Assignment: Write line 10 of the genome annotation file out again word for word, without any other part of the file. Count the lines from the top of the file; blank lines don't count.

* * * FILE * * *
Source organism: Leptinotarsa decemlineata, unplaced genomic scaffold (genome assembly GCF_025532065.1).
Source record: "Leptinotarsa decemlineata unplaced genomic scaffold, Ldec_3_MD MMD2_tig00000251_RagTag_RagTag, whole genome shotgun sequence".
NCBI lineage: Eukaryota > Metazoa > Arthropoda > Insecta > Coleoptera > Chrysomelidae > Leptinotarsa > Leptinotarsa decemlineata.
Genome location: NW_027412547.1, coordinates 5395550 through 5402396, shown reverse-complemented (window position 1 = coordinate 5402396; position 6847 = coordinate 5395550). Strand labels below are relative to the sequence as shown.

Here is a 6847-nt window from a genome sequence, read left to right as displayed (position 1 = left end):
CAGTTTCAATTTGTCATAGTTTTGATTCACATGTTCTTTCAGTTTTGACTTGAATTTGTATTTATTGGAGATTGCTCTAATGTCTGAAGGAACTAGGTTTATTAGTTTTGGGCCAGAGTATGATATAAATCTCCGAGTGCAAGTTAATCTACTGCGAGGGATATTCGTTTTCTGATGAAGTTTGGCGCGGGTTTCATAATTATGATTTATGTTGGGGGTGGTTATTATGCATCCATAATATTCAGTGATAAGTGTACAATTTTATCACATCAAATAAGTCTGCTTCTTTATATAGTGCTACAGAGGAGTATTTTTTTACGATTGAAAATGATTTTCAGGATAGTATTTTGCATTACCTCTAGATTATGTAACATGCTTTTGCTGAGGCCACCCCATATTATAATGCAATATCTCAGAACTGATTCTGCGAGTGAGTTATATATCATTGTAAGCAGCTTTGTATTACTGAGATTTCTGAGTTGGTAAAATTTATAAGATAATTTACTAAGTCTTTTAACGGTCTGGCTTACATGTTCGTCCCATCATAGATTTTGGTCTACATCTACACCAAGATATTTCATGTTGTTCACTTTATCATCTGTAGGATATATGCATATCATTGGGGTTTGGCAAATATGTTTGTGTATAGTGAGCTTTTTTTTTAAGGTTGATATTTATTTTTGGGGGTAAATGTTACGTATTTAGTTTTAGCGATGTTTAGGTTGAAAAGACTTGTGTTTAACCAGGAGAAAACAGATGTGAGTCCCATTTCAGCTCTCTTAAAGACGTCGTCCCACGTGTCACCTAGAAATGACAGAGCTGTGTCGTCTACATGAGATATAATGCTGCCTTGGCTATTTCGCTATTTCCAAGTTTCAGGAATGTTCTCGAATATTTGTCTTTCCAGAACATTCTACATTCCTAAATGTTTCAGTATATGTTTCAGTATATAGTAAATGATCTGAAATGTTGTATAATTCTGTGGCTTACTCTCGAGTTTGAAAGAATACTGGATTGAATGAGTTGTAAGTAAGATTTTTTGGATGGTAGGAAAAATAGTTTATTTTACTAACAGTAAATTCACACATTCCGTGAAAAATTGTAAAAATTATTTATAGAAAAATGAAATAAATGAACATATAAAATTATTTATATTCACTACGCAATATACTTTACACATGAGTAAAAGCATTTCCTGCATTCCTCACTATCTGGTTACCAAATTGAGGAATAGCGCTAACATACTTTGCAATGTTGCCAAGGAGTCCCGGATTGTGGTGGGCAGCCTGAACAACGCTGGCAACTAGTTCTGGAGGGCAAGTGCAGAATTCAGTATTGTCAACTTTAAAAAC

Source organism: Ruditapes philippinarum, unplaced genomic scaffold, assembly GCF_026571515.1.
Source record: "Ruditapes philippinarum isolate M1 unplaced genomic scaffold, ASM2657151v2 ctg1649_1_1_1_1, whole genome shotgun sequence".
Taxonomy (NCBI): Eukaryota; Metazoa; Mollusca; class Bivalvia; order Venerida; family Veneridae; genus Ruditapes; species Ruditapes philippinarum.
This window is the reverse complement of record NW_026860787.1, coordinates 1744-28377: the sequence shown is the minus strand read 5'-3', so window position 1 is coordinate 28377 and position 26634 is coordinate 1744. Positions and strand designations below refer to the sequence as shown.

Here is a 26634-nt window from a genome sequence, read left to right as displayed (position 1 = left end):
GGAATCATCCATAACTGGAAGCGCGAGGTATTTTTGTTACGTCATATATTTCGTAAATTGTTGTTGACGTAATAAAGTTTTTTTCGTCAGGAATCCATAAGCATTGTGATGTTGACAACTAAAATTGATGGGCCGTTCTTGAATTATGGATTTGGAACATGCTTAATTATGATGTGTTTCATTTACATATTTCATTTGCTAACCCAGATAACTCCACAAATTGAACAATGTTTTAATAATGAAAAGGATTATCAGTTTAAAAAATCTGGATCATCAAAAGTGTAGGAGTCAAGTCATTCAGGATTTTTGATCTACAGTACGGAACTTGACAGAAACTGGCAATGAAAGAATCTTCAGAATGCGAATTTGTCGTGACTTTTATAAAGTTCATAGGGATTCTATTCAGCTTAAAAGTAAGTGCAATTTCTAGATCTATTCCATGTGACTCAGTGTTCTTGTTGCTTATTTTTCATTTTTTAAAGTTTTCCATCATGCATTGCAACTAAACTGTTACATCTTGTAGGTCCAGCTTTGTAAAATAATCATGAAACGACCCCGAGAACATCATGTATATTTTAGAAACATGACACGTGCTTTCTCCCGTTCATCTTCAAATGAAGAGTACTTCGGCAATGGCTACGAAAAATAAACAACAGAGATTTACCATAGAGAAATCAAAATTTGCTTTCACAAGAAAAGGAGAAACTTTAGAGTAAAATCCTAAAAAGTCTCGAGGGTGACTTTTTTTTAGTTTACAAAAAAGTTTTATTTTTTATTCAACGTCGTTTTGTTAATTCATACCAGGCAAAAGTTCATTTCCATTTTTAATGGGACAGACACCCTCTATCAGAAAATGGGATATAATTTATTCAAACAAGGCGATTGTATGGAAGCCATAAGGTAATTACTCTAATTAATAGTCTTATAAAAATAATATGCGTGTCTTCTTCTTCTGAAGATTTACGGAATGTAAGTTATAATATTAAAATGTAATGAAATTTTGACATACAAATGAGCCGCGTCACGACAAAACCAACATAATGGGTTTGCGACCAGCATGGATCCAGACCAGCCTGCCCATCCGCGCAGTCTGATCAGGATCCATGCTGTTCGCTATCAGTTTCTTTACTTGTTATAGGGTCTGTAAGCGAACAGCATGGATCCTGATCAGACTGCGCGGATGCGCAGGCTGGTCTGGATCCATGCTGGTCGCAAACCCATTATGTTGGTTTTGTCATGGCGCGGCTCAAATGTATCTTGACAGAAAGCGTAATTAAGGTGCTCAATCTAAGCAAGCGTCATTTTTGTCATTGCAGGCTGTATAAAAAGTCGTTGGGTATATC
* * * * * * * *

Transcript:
This window is the reverse complement of record NW_026860787.1, coordinates 1744-28377: the sequence shown is the minus strand read 5'-3', so window position 1 is coordinate 28377 and position 26634 is coordinate 1744. Positions and strand designations below refer to the sequence as shown.